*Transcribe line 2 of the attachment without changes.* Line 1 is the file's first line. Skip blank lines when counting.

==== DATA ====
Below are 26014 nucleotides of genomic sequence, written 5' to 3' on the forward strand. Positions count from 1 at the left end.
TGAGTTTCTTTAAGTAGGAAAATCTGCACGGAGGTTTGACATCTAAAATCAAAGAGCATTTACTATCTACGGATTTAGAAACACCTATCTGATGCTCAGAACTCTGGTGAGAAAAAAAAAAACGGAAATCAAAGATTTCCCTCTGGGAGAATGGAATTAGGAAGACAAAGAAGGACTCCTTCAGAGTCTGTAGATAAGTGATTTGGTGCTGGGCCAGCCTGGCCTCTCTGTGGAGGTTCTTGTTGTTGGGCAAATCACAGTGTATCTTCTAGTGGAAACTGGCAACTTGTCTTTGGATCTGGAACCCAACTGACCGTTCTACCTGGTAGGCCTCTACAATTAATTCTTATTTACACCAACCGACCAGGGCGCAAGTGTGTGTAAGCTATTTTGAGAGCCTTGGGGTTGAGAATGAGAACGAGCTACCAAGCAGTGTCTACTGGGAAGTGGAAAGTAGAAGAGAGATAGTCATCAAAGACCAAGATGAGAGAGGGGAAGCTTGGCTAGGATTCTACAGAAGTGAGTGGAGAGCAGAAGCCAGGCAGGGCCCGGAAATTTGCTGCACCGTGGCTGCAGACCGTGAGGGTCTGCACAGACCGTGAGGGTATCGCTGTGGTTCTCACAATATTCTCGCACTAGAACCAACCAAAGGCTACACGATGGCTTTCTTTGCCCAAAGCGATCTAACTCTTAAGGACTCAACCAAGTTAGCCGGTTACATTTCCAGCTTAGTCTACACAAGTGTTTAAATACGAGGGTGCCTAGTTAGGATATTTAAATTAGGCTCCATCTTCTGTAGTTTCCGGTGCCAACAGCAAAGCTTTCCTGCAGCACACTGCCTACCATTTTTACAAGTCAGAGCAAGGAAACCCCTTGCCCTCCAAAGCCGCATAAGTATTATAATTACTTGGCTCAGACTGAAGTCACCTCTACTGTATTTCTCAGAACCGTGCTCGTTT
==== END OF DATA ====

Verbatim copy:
TGAGTTTCTTTAAGTAGGAAAATCTGCACGGAGGTTTGACATCTAAAATCAAAGAGCATTTACTATCTACGGATTTAGAAACACCTATCTGATGCTCAGAACTCTGGTGAGAAAAAAAAAAACGGAAATCAAAGATTTCCCTCTGGGAGAATGGAATTAGGAAGACAAAGAAGGACTCCTTCAGAGTCTGTAGATAAGTGATTTGGTGCTGGGCCAGCCTGGCCTCTCTGTGGAGGTTCTTGTTGTTGGGCAAATCACAGTGTATCTTCTAGTGGAAACTGGCAACTTGTCTTTGGATCTGGAACCCAACTGACCGTTCTACCTGGTAGGCCTCTACAATTAATTCTTATTTACACCAACCGACCAGGGCGCAAGTGTGTGTAAGCTATTTTGAGAGCCTTGGGGTTGAGAATGAGAACGAGCTACCAAGCAGTGTCTACTGGGAAGTGGAAAGTAGAAGAGAGATAGTCATCAAAGACCAAGATGAGAGAGGGGAAGCTTGGCTAGGATTCTACAGAAGTGAGTGGAGAGCAGAAGCCAGGCAGGGCCCGGAAATTTGCTGCACCGTGGCTGCAGACCGTGAGGGTCTGCACAGACCGTGAGGGTATCGCTGTGGTTCTCACAATATTCTCGCACTAGAACCAACCAAAGGCTACACGATGGCTTTCTTTGCCCAAAGCGATCTAACTCTTAAGGACTCAACCAAGTTAGCCGGTTACATTTCCAGCTTAGTCTACACAAGTGTTTAAATACGAGGGTGCCTAGTTAGGATATTTAAATTAGGCTCCATCTTCTGTAGTTTCCGGTGCCAACAGCAAAGCTTTCCTGCAGCACACTGCCTACCATTTTTACAAGTCAGAGCAAGGAAACCCCTTGCCCTCCAAAGCCGCATAAGTATTATAATTACTTGGCTCAGACTGAAGTCACCTCTACTGTATTTCTCAGAACCGTGCTCGTTT